Mammal speciation before and after Cretaceous–Paleogene boundary + diprotodont incisors + animal body volume estimation.

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Ben Creisler

May 30, 2024, 3:34:54 PMMay 30
Ben Creisler

Recent papers:

Ignacio Quintero, Nicolas Lartillot and Hélène Morlon (2024)
Imbalanced speciation pulses sustain the radiation of mammals
Science 384(6699): 1007-1012
doi: 10.1126/science.adj2793

Editor’s summary

Mammals have drawn particular research attention because of their huge level of morphological variation. Until recently, most believed that the dinosaur decline at the end of the Cretaceous opened niches for mammals to fill, resulting in a burst of speciation. Quintero et al. developed a model that integrated phylogenetics and fossils to estimate diversification rates across all mammalian lineages and concluded that mammalian speciation rates were high well before the Cretaceous–Paleogene boundary. Rather than leading to a burst of diversification, the major environmental changes during the time filtered out more slowly speciating mammalian lineages, leading to domination of the group by those that speciated more rapidly. —Sacha Vignieri


The evolutionary histories of major clades, including mammals, often comprise changes in their diversification dynamics, but how these changes occur remains debated. We combined comprehensive phylogenetic and fossil information in a new “birth-death diffusion” model that provides a detailed characterization of variation in diversification rates in mammals. We found an early rising and sustained diversification scenario, wherein speciation rates increased before and during the Cretaceous-Paleogene (K-Pg) boundary. The K-Pg mass extinction event filtered out more slowly speciating lineages and was followed by a subsequent slowing in speciation rates rather than rebounds. These dynamics arose from an imbalanced speciation process, with separate lineages giving rise to many, less speciation-prone descendants. Diversity seems to have been brought about by these isolated, fast-speciating lineages, rather than by a few punctuated innovations.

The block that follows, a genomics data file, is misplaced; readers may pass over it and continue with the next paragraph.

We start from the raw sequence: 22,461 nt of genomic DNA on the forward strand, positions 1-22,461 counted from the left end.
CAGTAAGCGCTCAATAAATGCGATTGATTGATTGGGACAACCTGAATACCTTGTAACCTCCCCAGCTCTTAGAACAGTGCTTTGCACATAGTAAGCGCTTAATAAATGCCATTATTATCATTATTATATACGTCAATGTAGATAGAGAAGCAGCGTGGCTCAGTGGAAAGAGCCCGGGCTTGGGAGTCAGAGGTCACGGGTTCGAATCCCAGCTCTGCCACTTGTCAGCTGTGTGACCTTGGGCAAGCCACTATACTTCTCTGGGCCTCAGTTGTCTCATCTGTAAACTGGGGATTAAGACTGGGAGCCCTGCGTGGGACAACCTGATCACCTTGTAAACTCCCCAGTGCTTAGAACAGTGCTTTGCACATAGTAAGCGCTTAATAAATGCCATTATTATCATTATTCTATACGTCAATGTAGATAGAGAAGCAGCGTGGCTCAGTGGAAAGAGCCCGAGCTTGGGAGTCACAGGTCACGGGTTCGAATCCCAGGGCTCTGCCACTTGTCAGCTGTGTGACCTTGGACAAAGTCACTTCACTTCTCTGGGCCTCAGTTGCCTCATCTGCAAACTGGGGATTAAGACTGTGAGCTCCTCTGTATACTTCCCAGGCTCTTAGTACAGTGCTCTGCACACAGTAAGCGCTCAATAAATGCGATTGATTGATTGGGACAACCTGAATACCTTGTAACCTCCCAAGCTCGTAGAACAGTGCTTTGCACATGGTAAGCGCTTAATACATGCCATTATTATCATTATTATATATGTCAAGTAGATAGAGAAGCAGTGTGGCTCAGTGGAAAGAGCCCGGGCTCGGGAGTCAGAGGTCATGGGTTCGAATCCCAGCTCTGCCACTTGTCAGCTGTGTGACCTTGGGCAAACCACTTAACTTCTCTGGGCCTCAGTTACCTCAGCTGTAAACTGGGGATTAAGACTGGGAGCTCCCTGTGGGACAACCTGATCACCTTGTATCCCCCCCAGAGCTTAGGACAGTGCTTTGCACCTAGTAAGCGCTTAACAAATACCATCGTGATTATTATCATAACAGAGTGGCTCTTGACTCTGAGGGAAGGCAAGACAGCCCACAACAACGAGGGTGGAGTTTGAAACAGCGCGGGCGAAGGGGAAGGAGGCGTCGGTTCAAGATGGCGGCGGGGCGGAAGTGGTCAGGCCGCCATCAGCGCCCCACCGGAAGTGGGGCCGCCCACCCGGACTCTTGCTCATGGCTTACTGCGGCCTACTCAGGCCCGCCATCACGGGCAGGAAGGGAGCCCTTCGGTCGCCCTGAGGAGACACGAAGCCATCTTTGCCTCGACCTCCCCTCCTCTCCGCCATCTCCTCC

Free pdf:

William M.G. Parker, Justin W. Adams, Eliza J. Campbell, Graeme Coulson, Gordon D. Sanson & Alistair R. Evans (2024)
Evergrowing incisors of diprotodont marsupials record age and life history
Archives of Oral Biology 106018


Analysis of incisor growth and wear in diprotodont marsupials.
Discovery that measurement of macropodid incisors informs age and sex.
Histology also finds secondary dentine and cementum inform age.
Generalisability is illustrated using dentally reduced Tarsipes rostratus.
Findings have applications in population ecology and palaeontology.



Tooth growth and wear are commonly used tools for determining the age of mammals. The most speciose order of marsupials, Diprotodontia, is characterised by a pair of procumbent incisors within the lower jaw. This study examines the growth and wear of these incisors to understand their relationship with age and sex.


Measurements of mandibular incisor crown and root length were made for two sister species of macropodid (kangaroos and wallabies); Macropus giganteus and Macropus fuliginosus. Histological analysis examined patterns of dentine and cementum deposition within these teeth. Broader generalisability within Diprotodontia was tested using dentally reduced Tarsipes rostratus – a species disparate in body size and incisor function to the studied macropodids.